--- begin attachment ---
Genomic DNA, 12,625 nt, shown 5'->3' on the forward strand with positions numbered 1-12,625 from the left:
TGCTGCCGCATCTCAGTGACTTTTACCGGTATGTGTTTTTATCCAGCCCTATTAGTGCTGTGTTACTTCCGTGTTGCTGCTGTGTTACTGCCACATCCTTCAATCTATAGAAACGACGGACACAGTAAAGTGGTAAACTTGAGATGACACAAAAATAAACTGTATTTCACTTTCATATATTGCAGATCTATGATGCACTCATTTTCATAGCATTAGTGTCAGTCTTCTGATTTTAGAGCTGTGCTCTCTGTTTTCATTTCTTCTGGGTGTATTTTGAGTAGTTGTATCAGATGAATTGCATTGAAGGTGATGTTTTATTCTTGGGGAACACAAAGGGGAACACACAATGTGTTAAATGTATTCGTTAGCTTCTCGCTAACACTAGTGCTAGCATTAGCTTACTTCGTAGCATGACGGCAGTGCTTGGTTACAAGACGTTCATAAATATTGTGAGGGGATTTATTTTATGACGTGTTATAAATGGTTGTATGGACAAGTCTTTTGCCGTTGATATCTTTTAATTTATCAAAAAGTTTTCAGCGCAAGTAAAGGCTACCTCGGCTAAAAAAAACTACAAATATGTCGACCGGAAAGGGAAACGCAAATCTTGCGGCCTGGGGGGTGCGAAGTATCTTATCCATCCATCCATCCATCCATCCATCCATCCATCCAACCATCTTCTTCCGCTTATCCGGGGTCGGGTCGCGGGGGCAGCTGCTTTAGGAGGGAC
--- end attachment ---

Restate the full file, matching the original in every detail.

Genomic DNA, 12,625 nt, shown 5'->3' on the forward strand with positions numbered 1-12,625 from the left:
TGCTGCCGCATCTCAGTGACTTTTACCGGTATGTGTTTTTATCCAGCCCTATTAGTGCTGTGTTACTTCCGTGTTGCTGCTGTGTTACTGCCACATCCTTCAATCTATAGAAACGACGGACACAGTAAAGTGGTAAACTTGAGATGACACAAAAATAAACTGTATTTCACTTTCATATATTGCAGATCTATGATGCACTCATTTTCATAGCATTAGTGTCAGTCTTCTGATTTTAGAGCTGTGCTCTCTGTTTTCATTTCTTCTGGGTGTATTTTGAGTAGTTGTATCAGATGAATTGCATTGAAGGTGATGTTTTATTCTTGGGGAACACAAAGGGGAACACACAATGTGTTAAATGTATTCGTTAGCTTCTCGCTAACACTAGTGCTAGCATTAGCTTACTTCGTAGCATGACGGCAGTGCTTGGTTACAAGACGTTCATAAATATTGTGAGGGGATTTATTTTATGACGTGTTATAAATGGTTGTATGGACAAGTCTTTTGCCGTTGATATCTTTTAATTTATCAAAAAGTTTTCAGCGCAAGTAAAGGCTACCTCGGCTAAAAAAAACTACAAATATGTCGACCGGAAAGGGAAACGCAAATCTTGCGGCCTGGGGGGTGCGAAGTATCTTATCCATCCATCCATCCATCCATCCATCCATCCATCCAACCATCTTCTTCCGCTTATCCGGGGTCGGGTCGCGGGGGCAGCTGCTTTAGGAGGGAC